This weekend, the screening of Armando Iannucci’s The Death of Stalin brought a close to the 47th edition of International Film Festival Rotterdam (IFFR). The festival initiated several innovations: the arts programme Frameworks, online streaming platform IFFR Unleashed, the two-day distribution conference Reality Check and a refocused edition of CineMart.531 feature, mid-length and short films screened this year, of which 140 world premieres. IFFR welcomed 2,405 film professionals from all corners of the world, among whom 332 filmmakers.
The festival opened on 24 January with the world premiere of Jimmie by Jesper Ganslandt. Apichatpong Weerasethakul was in Rotterdam to present his SLEEPCINEMAHOTEL, a unique project allowing visitors to sleep surrounded by moving images. And IFFR collaborated with the Rotterdam Philharmonic Orchestra to present a special screening with live performance of the score of Phantom Thread, Paul Thomas Anderson’s new film with Anderson and Vicky Krieps present. IFFR 2018 counted more than 329,000 visits, up from last year's 314,000. A grand total of 76 films received an audience rating of 4 (out of 5) or higher, busting last year’s record of 63.
Clockwise: Apichatpong Weerasethakul, Armando Iannucci, Charlotte Rampling, Paul Schrader, Jan Švankmajer, Alfredo Jaar, Sean Baker, Lucrecia Martel
This year, IFFR proudly presented an extensive Talks programme. Charlotte Rampling spoke about her role in Andrea Pallaoro’s Hannah and her impressive career; Alfredo Jaar reflected on the role of the artist in times of hunger and exploitation; Paul Schrader gave insight into his radical reworking of the film Dying of the Light as well as his new film First Reformed; Lucrecia Martel talked about her award winning Zama; Apichatpong Weerasethakul spoke about his unique artistic vision; Sean Baker elaborated on his latest indie hit The Florida Project; Armando Iannucci discussed the art of satire and Jan Švankmajer reviewed his long career in cinema, crowned by the world premiere of his latest film Insect. The Talks programme also included panel discussions on topics relating to the festival’s theme programmes. Many of the talks were streamed live on Facebook and YouTube. The total number of online views was 85,500, of which 29,000 were for Charlotte Rampling.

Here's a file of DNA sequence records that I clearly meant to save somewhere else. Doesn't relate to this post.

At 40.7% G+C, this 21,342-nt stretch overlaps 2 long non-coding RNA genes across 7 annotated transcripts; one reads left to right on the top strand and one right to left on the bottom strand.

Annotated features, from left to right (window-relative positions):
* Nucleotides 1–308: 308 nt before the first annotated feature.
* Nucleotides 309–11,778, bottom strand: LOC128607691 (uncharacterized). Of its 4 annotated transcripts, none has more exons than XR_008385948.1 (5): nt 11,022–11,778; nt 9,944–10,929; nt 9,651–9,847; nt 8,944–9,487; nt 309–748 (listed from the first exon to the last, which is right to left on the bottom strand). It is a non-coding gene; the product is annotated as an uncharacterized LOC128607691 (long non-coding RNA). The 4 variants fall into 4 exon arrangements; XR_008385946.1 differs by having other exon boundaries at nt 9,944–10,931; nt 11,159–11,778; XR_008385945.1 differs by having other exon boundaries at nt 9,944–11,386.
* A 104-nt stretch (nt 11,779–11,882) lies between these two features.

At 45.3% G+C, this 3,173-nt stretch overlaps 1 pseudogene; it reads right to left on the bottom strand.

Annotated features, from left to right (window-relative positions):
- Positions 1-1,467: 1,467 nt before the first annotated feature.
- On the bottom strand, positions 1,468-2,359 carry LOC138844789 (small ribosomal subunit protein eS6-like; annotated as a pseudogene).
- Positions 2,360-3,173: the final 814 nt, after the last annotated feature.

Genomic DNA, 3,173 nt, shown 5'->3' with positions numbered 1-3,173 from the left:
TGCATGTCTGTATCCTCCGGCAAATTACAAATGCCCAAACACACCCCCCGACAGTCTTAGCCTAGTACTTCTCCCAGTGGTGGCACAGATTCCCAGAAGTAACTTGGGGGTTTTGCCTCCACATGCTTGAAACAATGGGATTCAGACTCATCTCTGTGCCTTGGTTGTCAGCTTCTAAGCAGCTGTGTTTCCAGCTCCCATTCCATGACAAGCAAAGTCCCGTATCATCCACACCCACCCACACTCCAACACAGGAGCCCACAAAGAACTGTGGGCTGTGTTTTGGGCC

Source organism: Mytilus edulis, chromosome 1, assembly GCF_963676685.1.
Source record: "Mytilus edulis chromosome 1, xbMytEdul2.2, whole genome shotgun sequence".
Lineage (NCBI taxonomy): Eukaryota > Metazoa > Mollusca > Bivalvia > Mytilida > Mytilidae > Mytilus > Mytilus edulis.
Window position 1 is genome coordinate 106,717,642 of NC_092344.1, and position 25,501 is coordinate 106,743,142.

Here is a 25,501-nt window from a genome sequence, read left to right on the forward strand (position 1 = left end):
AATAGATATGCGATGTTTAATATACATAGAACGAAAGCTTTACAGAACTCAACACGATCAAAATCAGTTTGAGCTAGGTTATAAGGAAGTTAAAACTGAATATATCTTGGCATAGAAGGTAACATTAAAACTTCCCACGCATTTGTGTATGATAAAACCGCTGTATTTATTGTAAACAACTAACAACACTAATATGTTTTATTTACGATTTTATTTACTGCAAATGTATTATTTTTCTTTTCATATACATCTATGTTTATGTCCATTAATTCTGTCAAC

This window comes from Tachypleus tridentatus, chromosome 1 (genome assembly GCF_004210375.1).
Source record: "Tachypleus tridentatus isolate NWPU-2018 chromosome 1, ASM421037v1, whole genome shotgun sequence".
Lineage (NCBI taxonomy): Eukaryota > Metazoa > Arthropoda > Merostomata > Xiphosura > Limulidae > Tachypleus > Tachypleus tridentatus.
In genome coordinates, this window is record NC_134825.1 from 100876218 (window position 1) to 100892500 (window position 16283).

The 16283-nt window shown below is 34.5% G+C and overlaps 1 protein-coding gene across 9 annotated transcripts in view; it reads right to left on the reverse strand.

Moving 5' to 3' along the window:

The festival offered five extensive theme programmes: House on Fire investigated the singular cinema coming from Tamil Nadu. PACT went deep into pan-Africanism, for example with the six-hour talk show Bridging the Gap. Curtain Call reflected on humanity’s self-defeating obsession with progress through exhibitions in LP2 and V2_. Maximum Overdrive celebrated the revival of a ’90s-inspired maximalist aesthetic and hosted the spectacular pop culture performance Totes Adorbs ♥ Hurricane. And A History of Shadows looked at the many ways in which cinema can revisit and reevaluate the past.
In the new art platform Frameworks, IFFR asked two renowned names in art to introduce two upcoming talents, the Acolytes, who each received a €10,000 grant to finish a single-screen artwork. Apichatpong Weerasethakul and Alfredo Jaar introduced Pathompon 'Mont' Tesprateep and Grada Kilomba respectively. IFFR also put a special focus on the work of Polish artist Artur Żmijewski, presented a retrospective on the films of Argentinian filmmaker José Celestino Campusano and a Deep Focus Short Profile on the work of Chinese artist and filmmaker Zhou Tao.
Festival director Bero Beyer: “It was a pleasure to see our new ventures come to fruition and to welcome so many filmmakers to the festival. Besides showcasing new films and visions, we were also reminded of the relevance of an open platform such as IFFR. Mohammad Rasoulof is still not allowed to travel freely because Iranian officials were displeased by his film A Man of Integrity, which was supported by the Hubert Bals Fund and screened at our festival this year. And a day before the screening of our closing film The Death of Stalin by Armando Iannucci, armed Russian police raided a cinema in Moscow that ignored the Kremlin’s nation-wide ban of the film.”